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Hullabaloo


Monday, June 20, 2016

 
Poor Paulie and all his great big wonderful plans

by digby

























This piece by Brian Beutler about Ryan's dilemma is a real work of insight.  Not only does he get at why Ryan is so stymied but also at the essential void at the center of his Big Strategy. An excerpt:

For a man as close to achieving what no conservative in the history of the movement has achieved, Ryan’s crass expediency isn’t nearly as baffling as it seems. His plan for igniting a conservative revolution has always been fairly straightforward: First, Republicans have to win control of government, and then they can ignite a conservative revolution.

The details of Ryan’s vision have always remained somewhat foggy. The conservative revolution Ryan has in mind isn’t a popular or cultural one; it is entirely legislative. And the predicate for enacting it isn’t to sell a set of ideas to the public, but to steel the spines of legislators to vote for Ryan’s ideas no matter what the public thinks.
Ryan’s revolutionary ideas themselves aren’t entirely clear, either, though that wasn’t always the case. Before he became the undisputed intellectual leader of the conservative movement in the Obama era, he laid out a series of specific and radical reforms–including Social Security and Medicare privatization–in a 2008 bill called the Roadmap for America’s Future. When it fell to him as chairman of the House budget committee to draft a governing agenda for the whole party, though, many of the details vanished.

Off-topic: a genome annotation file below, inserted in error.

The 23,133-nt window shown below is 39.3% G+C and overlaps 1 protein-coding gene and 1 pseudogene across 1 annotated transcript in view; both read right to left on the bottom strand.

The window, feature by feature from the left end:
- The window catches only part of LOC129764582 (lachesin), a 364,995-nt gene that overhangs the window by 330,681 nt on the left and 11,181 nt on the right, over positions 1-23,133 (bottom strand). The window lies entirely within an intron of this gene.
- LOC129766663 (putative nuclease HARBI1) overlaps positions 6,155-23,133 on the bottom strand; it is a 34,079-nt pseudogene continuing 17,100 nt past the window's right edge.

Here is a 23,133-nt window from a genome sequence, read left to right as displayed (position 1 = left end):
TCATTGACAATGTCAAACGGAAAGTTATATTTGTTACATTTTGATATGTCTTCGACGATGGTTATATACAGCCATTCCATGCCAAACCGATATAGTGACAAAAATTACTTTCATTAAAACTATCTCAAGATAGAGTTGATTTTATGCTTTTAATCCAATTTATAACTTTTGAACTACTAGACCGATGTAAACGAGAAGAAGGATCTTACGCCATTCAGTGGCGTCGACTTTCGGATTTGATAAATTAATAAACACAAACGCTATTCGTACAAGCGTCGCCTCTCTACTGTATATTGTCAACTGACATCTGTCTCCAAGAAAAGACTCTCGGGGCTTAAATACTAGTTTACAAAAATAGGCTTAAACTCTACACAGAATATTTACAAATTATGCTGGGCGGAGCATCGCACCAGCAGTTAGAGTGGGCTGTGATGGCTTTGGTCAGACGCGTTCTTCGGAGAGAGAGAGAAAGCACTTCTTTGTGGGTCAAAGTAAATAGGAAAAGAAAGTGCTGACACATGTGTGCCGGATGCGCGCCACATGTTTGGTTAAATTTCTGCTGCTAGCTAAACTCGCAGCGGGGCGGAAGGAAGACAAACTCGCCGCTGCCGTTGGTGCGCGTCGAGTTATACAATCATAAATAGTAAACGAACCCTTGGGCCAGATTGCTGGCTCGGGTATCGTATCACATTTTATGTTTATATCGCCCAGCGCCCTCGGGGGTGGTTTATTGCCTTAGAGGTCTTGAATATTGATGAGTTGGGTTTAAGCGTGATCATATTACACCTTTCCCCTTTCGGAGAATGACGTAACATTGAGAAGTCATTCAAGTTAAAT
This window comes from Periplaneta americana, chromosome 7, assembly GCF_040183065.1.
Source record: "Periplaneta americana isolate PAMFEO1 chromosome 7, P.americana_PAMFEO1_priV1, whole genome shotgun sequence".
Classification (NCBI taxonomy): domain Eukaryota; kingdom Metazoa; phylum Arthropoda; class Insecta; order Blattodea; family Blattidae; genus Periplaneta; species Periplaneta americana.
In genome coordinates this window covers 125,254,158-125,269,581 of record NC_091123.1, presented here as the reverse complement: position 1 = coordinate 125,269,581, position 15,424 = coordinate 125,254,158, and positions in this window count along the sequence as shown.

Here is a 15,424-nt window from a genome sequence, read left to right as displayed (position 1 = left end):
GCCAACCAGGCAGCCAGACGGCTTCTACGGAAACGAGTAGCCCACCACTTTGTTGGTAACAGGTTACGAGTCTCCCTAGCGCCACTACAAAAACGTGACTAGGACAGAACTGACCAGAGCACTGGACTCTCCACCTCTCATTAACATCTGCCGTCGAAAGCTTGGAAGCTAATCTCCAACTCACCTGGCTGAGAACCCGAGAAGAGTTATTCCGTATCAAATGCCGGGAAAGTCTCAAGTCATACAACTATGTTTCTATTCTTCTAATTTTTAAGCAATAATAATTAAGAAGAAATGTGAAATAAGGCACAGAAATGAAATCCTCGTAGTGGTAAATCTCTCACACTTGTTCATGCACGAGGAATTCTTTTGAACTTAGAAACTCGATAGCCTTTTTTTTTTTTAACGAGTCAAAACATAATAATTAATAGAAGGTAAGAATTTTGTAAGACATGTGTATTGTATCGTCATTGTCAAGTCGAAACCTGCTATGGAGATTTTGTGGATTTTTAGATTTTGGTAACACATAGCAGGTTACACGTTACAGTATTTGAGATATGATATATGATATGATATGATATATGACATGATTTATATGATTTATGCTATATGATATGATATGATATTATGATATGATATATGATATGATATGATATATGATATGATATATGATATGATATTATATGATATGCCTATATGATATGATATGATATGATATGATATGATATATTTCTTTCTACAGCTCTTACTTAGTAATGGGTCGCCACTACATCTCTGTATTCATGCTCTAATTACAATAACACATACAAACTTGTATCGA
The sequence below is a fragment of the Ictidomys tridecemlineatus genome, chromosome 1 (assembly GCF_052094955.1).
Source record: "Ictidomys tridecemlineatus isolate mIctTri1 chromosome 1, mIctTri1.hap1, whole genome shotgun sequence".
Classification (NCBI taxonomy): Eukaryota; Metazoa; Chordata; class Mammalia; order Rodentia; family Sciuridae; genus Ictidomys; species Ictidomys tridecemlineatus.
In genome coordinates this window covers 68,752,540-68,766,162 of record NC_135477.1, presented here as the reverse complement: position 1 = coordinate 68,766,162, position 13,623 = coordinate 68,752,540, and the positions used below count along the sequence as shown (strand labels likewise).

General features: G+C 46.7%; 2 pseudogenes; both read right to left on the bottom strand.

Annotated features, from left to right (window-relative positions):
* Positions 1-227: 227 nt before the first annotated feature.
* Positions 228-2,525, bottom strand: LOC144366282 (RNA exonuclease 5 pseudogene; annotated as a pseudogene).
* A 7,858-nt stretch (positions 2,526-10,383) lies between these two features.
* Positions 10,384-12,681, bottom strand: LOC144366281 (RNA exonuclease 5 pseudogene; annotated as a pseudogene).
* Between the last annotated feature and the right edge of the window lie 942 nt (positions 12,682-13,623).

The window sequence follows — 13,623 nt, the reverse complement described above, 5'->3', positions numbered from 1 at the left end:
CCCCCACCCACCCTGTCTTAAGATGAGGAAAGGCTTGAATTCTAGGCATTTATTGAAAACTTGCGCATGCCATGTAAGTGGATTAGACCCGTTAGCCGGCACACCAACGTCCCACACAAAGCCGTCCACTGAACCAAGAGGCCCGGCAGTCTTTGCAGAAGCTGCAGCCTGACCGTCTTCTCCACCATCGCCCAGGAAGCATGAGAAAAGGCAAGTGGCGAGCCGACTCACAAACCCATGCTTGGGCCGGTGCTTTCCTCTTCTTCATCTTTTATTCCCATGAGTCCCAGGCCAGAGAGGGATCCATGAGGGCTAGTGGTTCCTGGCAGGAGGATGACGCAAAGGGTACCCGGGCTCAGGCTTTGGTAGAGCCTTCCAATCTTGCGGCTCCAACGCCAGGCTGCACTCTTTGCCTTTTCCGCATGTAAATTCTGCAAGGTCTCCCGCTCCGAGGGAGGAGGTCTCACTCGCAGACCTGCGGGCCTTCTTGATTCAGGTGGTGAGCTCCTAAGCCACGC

Ryan still wants to devolve Medicare into a subsidized system of competition between insurance carriers, but only for seniors in the distant future. He still wants to hand Medicaid over to the states and slash its budgets by hundreds of billions of dollars. He still wants to cut income tax rates for the wealthy to about a third of their current level. He still wants to spend lavishly on the military. But when asked how to pay for it all, he’s exceedingly vague. He promises to cut tax expenditures, but doesn’t say how or which ones. He promises to slash the domestic discretionary budget (which disproportionately benefits the poor), but won’t say which programs, or by how much. 
All of that was to be decided after Republicans won the White House. That was Ryan’s game plan when he was budget chairman; it remained his game plan as the GOP’s vice presidential nominee in 2012. And the plan seemed to be well within reach when Republicans finally consolidated control of Congress in 2015, and a raft of talented candidates were lining up to fill the last piece of the puzzle: the presidency.
Donald Trump’s GOP presidential primary victory has almost surely blown up Ryan’s plans. Trump has the Republican Party poised not just to lose the White House, but to suffer a devastating down-ballot wipeout that could conceivably end the GOP’s congressional majority. And even if he weren’t a generationally bad candidate, Trump has shown little interest in Ryan’s fiscal agenda. “This is called the Republican Party, it’s not called the Conservative Party,” he reminded the conservative movement last month.
But Ryan has been unable to accept that reality has departed irrevocably from his expectations.

And that is why he finds himself lashed to the mast of the sinking ship Trump.
And evidently he still thinks this great plan might be possible. He'll just present trump with the legislation and Trump will sign it like a good boy. Because that's just the type of guy he is ...

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